The family of the first Muslim serviceman have had a long association with remembrance events, including the city’s annual civic parade and ceremony say they felt neglected from Birmingham’s main Remembrance Sunday event.

The family of Lance Corporal Jabron Hashmi died while fighting for the British Army in Afghanistan in 2006.

For the past two years they have not received an invite to the commemoration from Birmingham City Council, despite having attended on every occasion.

The family from Small Heath, have had to approach the council via email to ask if they could attend, and were sent invites.

Jabron’s mother Imtiaz Bano, 67, and sister Tajalla Hashmi arrived for this year’s Remembrance Sunday event on Colmore Row and were initially turned away from an entry point and then found no seats had been reserved.

Tajalla, 32, an NHS worker, said: “We have been attending every year since Jabron passed away but for the past two years we have not received an invite and we have had to email the organisers to ask to be invited.

“When we arrived this year, there was a barrier controlled by a security guard who looked at our invite cards, called his manager and told us to go to the other side. We had to show our invites again to a lady who seemed to be an organiser.

“We were offered chairs at the side at first as most of the rows in the grandstand were reserved. My mother was asked to sit in one of the back rows and I sat behind her. No one said good morning or asked how we were, they didn’t seem to know who we were or why we were there – we didn’t feel welcome.”

Jabron was serving with the Intelligence Corps but was attached to 14 Signal Regiment when he died on July 1 2006 and was just 24 years-old.

Over 400 mourners attended his funeral at Ghamkol Sharif Mosque and his family received support from far and wide.

But they have continued to honour all British servicemen, which has included Imtiaz laying the foundation stone for the Armed Forces Memorial at the National Memorial Arboretum in Staffordshire before it was opened by The Queen.

However, they feel the council needs to do more to preserve the memory of around 30 servicemen from the West Midlands who died during the most recent conflict in Afghanistan and Iraq.

Tajalla said: “My family does not want any special treatment; we just want the council to know who the fallen servicemen and their families are.

“My brother gave his life for his country, but he wasn’t alone, he was among twenty or thirty servicemen from the West Midlands who died in Iraq and Afghanistan.

“At the very least, the council should have a list of the families whose loved ones have sacrificed their lives for their country, and their names should be read out at the service.”

Jabron was serving on the attachment with the 14 Royal Signal Regiment in Sangin, southern Afghanistan, when he was killed in a 107mm rocket attack.

His legacy remains as a proud Muslim who loved Britain and served with distinction, retaining his caring nature and sense of humour.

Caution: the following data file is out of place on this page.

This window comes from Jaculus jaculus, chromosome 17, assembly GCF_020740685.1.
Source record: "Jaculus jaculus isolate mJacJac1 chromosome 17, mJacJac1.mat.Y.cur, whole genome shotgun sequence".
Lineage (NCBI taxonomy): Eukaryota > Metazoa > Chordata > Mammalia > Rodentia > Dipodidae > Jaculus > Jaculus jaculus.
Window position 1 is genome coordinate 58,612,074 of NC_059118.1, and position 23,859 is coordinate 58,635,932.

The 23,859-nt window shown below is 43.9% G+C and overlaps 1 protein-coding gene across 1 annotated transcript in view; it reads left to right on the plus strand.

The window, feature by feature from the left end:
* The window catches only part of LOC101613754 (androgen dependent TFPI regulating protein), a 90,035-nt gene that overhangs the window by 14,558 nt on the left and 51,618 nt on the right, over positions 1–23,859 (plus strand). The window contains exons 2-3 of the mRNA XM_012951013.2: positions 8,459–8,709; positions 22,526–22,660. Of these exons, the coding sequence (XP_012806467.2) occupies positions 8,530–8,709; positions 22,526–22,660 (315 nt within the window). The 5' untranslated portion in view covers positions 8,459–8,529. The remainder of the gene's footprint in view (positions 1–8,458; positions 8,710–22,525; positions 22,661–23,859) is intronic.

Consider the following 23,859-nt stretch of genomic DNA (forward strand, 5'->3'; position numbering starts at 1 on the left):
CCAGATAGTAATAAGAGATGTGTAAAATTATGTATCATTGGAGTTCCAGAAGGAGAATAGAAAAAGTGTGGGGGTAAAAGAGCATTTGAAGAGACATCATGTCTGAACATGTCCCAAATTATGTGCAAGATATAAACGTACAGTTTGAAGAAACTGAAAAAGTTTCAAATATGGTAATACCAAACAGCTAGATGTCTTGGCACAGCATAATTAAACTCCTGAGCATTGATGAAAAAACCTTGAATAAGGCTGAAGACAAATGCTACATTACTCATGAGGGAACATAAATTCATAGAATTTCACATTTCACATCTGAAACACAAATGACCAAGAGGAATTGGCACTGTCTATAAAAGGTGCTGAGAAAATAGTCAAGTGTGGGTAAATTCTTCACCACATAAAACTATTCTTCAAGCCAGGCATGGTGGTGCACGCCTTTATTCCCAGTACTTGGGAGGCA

Jabron’s family want the council to have a greater awareness of veterans’ families across all conflicts, including of those who made the ultimate sacrifice since 9/11 and to provide clarification around how the council invites people to remembrance events.

A Birmingham City Council spokesperson said: “We appreciate the bravery shown by our Armed Forces and want to ensure that those who lost their lives while serving their country are remembered with respect.

“All members of the Armed Forces family – including serving personnel, veterans and their relatives – are very welcome to attend our Remembrance events, so they can pay their respects to friends, loved ones and colleagues.

“We send invitations to relatives of military personnel from Birmingham, who lost their lives in action (where known) as well as to local dignitaries, civic leaders and politicians.

“Seating in the grandstand is limited and seats are only reserved for official wreath layers and dignitaries, such as former Lord Mayors. However, we do ensure every invited guest has a seat, so those without a reserved seat can take up any free spaces in the grandstand or in the additional seating provided.”

Jabron and his brother, Zeeshan, who also joined the military, felt they were building bridges,

At the same time, Jabron’s family views his sacrifice as no different from any other British soldier who has fallen in conflicts across the globe, past and present.

Tajalla Hashmi, Jabron’s younger sister, remembered the Brummie with the bright smile and boundless optimism.

“Jabron was always a jolly type of person, he loved making people laugh and he had a mischievous sense of humour,” she said.

“He was always caring towards his family and friends and always there when you needed him.”

“Jabron was very proud to be a soldier and serve his country,” Tajalla added.

“It’s been thirteen years since he passed away, but it only feels like yesterday.

“It’s too soon to forget about his sacrifice.”



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